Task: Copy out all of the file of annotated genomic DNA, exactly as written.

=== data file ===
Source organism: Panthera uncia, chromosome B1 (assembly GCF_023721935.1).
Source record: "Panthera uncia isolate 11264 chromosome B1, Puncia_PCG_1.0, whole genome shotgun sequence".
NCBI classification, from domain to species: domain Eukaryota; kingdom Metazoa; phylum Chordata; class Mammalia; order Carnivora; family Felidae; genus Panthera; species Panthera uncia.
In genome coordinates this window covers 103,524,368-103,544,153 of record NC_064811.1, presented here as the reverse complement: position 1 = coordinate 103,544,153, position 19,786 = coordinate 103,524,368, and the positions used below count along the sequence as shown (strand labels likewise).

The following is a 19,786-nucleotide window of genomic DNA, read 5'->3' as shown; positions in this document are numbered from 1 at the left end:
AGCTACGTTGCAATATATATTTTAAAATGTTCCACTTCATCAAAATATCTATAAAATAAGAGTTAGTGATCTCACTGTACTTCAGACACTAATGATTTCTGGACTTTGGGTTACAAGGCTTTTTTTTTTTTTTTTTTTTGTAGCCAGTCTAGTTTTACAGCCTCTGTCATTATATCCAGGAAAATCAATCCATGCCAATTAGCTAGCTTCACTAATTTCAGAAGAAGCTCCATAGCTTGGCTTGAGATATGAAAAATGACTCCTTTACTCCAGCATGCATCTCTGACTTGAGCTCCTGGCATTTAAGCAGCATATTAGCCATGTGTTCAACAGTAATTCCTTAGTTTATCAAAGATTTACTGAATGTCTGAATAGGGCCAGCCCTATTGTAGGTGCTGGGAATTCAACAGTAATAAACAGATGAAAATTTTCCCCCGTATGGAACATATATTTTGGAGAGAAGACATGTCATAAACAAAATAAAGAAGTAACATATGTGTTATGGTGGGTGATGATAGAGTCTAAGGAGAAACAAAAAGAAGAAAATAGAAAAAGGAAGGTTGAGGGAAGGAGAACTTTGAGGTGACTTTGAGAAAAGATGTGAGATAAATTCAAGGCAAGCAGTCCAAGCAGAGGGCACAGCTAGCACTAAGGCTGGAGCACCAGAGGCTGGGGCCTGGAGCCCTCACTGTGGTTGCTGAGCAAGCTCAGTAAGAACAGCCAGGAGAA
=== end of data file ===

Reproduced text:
Source organism: Panthera uncia, chromosome B1 (assembly GCF_023721935.1).
Source record: "Panthera uncia isolate 11264 chromosome B1, Puncia_PCG_1.0, whole genome shotgun sequence".
NCBI classification, from domain to species: domain Eukaryota; kingdom Metazoa; phylum Chordata; class Mammalia; order Carnivora; family Felidae; genus Panthera; species Panthera uncia.
In genome coordinates this window covers 103,524,368-103,544,153 of record NC_064811.1, presented here as the reverse complement: position 1 = coordinate 103,544,153, position 19,786 = coordinate 103,524,368, and the positions used below count along the sequence as shown (strand labels likewise).

The following is a 19,786-nucleotide window of genomic DNA, read 5'->3' as shown; positions in this document are numbered from 1 at the left end:
AGCTACGTTGCAATATATATTTTAAAATGTTCCACTTCATCAAAATATCTATAAAATAAGAGTTAGTGATCTCACTGTACTTCAGACACTAATGATTTCTGGACTTTGGGTTACAAGGCTTTTTTTTTTTTTTTTTTTTGTAGCCAGTCTAGTTTTACAGCCTCTGTCATTATATCCAGGAAAATCAATCCATGCCAATTAGCTAGCTTCACTAATTTCAGAAGAAGCTCCATAGCTTGGCTTGAGATATGAAAAATGACTCCTTTACTCCAGCATGCATCTCTGACTTGAGCTCCTGGCATTTAAGCAGCATATTAGCCATGTGTTCAACAGTAATTCCTTAGTTTATCAAAGATTTACTGAATGTCTGAATAGGGCCAGCCCTATTGTAGGTGCTGGGAATTCAACAGTAATAAACAGATGAAAATTTTCCCCCGTATGGAACATATATTTTGGAGAGAAGACATGTCATAAACAAAATAAAGAAGTAACATATGTGTTATGGTGGGTGATGATAGAGTCTAAGGAGAAACAAAAAGAAGAAAATAGAAAAAGGAAGGTTGAGGGAAGGAGAACTTTGAGGTGACTTTGAGAAAAGATGTGAGATAAATTCAAGGCAAGCAGTCCAAGCAGAGGGCACAGCTAGCACTAAGGCTGGAGCACCAGAGGCTGGGGCCTGGAGCCCTCACTGTGGTTGCTGAGCAAGCTCAGTAAGAACAGCCAGGAGAA